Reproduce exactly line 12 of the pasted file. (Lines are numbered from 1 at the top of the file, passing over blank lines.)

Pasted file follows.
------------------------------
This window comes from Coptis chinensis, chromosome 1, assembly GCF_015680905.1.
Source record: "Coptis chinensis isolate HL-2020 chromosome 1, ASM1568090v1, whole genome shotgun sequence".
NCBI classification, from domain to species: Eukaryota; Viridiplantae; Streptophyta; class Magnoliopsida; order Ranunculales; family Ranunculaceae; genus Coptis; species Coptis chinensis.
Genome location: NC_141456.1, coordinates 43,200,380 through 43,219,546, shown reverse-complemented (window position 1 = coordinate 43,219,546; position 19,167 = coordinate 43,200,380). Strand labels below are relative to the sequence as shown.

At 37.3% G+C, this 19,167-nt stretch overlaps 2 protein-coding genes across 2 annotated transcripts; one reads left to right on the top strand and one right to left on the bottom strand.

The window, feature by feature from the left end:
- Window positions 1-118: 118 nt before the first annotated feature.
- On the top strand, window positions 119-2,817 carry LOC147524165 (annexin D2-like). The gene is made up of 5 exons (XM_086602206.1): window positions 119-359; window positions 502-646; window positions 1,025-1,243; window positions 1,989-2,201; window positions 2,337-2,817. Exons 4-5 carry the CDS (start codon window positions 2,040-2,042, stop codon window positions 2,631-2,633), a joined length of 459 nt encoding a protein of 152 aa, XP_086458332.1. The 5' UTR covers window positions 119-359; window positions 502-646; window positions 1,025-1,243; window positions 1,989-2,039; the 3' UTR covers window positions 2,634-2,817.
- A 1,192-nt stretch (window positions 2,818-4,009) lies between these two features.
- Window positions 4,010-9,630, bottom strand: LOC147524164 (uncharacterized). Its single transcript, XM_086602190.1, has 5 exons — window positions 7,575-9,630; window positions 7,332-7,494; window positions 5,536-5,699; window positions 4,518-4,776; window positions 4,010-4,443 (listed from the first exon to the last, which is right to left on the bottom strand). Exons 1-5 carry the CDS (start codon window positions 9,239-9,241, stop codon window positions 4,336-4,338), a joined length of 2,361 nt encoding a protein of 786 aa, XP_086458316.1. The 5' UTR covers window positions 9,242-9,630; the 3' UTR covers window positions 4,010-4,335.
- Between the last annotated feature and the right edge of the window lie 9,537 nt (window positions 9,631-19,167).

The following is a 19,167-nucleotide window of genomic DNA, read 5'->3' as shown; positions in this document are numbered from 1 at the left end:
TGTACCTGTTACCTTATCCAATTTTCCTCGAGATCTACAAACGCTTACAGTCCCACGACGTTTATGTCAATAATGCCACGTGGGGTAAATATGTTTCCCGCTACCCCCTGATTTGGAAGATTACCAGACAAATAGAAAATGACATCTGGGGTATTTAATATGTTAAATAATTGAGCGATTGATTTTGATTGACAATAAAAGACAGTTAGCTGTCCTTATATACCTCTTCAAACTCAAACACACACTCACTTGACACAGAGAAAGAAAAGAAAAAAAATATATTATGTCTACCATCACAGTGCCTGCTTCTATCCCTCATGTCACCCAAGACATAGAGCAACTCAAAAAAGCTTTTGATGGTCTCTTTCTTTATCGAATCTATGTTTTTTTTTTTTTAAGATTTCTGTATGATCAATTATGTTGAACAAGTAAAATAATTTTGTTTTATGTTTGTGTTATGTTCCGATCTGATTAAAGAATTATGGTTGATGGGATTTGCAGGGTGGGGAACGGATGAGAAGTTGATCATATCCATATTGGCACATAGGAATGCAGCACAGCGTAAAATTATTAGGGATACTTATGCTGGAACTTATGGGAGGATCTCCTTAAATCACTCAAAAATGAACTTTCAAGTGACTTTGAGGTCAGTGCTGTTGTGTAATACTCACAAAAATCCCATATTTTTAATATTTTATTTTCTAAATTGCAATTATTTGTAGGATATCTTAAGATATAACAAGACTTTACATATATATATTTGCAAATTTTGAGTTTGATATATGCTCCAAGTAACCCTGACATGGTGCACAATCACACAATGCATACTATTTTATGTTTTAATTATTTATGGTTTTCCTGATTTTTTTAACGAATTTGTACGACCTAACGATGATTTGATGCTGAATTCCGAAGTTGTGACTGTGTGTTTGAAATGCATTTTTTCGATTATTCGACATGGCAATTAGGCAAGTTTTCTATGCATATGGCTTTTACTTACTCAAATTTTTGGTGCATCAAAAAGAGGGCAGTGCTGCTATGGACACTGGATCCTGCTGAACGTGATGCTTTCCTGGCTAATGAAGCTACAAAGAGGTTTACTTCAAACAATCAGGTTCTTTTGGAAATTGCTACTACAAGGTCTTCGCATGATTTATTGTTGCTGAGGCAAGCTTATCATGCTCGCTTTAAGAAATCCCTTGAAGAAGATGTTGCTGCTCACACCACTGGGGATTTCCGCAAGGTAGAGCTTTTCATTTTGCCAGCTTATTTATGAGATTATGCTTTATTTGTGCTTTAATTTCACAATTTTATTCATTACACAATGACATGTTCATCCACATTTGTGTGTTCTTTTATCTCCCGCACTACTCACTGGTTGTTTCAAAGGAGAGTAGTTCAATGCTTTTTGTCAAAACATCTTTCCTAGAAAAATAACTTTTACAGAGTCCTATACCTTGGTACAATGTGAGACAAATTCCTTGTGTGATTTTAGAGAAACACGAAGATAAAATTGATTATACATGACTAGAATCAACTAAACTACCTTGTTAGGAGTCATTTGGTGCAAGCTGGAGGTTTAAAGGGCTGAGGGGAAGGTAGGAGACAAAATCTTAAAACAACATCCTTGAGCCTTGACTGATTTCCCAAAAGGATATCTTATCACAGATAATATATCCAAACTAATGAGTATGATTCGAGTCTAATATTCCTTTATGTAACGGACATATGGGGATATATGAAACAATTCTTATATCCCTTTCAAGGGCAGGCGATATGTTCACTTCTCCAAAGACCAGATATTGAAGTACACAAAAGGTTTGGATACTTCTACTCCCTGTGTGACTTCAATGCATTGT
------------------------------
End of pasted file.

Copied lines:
The following is a 19,167-nucleotide window of genomic DNA, read 5'->3' as shown; positions in this document are numbered from 1 at the left end: